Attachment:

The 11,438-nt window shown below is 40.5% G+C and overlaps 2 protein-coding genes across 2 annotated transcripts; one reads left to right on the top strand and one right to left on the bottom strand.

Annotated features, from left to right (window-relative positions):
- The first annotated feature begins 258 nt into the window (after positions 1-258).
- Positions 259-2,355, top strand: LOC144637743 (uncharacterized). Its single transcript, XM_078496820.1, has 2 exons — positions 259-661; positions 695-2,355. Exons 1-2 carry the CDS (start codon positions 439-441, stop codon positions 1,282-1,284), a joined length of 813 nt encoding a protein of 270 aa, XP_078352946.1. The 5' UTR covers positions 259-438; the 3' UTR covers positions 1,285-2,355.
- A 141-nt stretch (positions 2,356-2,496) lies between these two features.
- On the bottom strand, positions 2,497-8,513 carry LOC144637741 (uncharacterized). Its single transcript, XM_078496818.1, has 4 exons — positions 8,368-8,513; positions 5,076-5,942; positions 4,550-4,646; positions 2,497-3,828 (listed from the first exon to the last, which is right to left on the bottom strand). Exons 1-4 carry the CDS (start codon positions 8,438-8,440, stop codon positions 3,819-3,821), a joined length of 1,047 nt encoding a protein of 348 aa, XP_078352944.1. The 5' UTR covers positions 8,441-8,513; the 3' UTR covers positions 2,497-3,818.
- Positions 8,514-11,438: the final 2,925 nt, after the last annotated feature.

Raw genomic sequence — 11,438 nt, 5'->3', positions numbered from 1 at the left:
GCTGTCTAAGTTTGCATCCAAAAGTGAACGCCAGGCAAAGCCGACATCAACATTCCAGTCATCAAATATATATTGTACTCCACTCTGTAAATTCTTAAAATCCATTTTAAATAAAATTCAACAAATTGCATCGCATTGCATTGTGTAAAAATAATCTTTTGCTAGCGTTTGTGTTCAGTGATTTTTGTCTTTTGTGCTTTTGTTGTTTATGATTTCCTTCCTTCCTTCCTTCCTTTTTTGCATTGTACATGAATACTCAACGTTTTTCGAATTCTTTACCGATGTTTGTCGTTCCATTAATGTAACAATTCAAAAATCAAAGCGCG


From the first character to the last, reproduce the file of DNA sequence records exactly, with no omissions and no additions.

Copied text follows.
The 11,438-nt window shown below is 40.5% G+C and overlaps 2 protein-coding genes across 2 annotated transcripts; one reads left to right on the top strand and one right to left on the bottom strand.

Annotated features, from left to right (window-relative positions):
- The first annotated feature begins 258 nt into the window (after positions 1-258).
- Positions 259-2,355, top strand: LOC144637743 (uncharacterized). Its single transcript, XM_078496820.1, has 2 exons — positions 259-661; positions 695-2,355. Exons 1-2 carry the CDS (start codon positions 439-441, stop codon positions 1,282-1,284), a joined length of 813 nt encoding a protein of 270 aa, XP_078352946.1. The 5' UTR covers positions 259-438; the 3' UTR covers positions 1,285-2,355.
- A 141-nt stretch (positions 2,356-2,496) lies between these two features.
- On the bottom strand, positions 2,497-8,513 carry LOC144637741 (uncharacterized). Its single transcript, XM_078496818.1, has 4 exons — positions 8,368-8,513; positions 5,076-5,942; positions 4,550-4,646; positions 2,497-3,828 (listed from the first exon to the last, which is right to left on the bottom strand). Exons 1-4 carry the CDS (start codon positions 8,438-8,440, stop codon positions 3,819-3,821), a joined length of 1,047 nt encoding a protein of 348 aa, XP_078352944.1. The 5' UTR covers positions 8,441-8,513; the 3' UTR covers positions 2,497-3,818.
- Positions 8,514-11,438: the final 2,925 nt, after the last annotated feature.

Raw genomic sequence — 11,438 nt, 5'->3', positions numbered from 1 at the left:
GCTGTCTAAGTTTGCATCCAAAAGTGAACGCCAGGCAAAGCCGACATCAACATTCCAGTCATCAAATATATATTGTACTCCACTCTGTAAATTCTTAAAATCCATTTTAAATAAAATTCAACAAATTGCATCGCATTGCATTGTGTAAAAATAATCTTTTGCTAGCGTTTGTGTTCAGTGATTTTTGTCTTTTGTGCTTTTGTTGTTTATGATTTCCTTCCTTCCTTCCTTCCTTTTTTGCATTGTACATGAATACTCAACGTTTTTCGAATTCTTTACCGATGTTTGTCGTTCCATTAATGTAACAATTCAAAAATCAAAGCGCG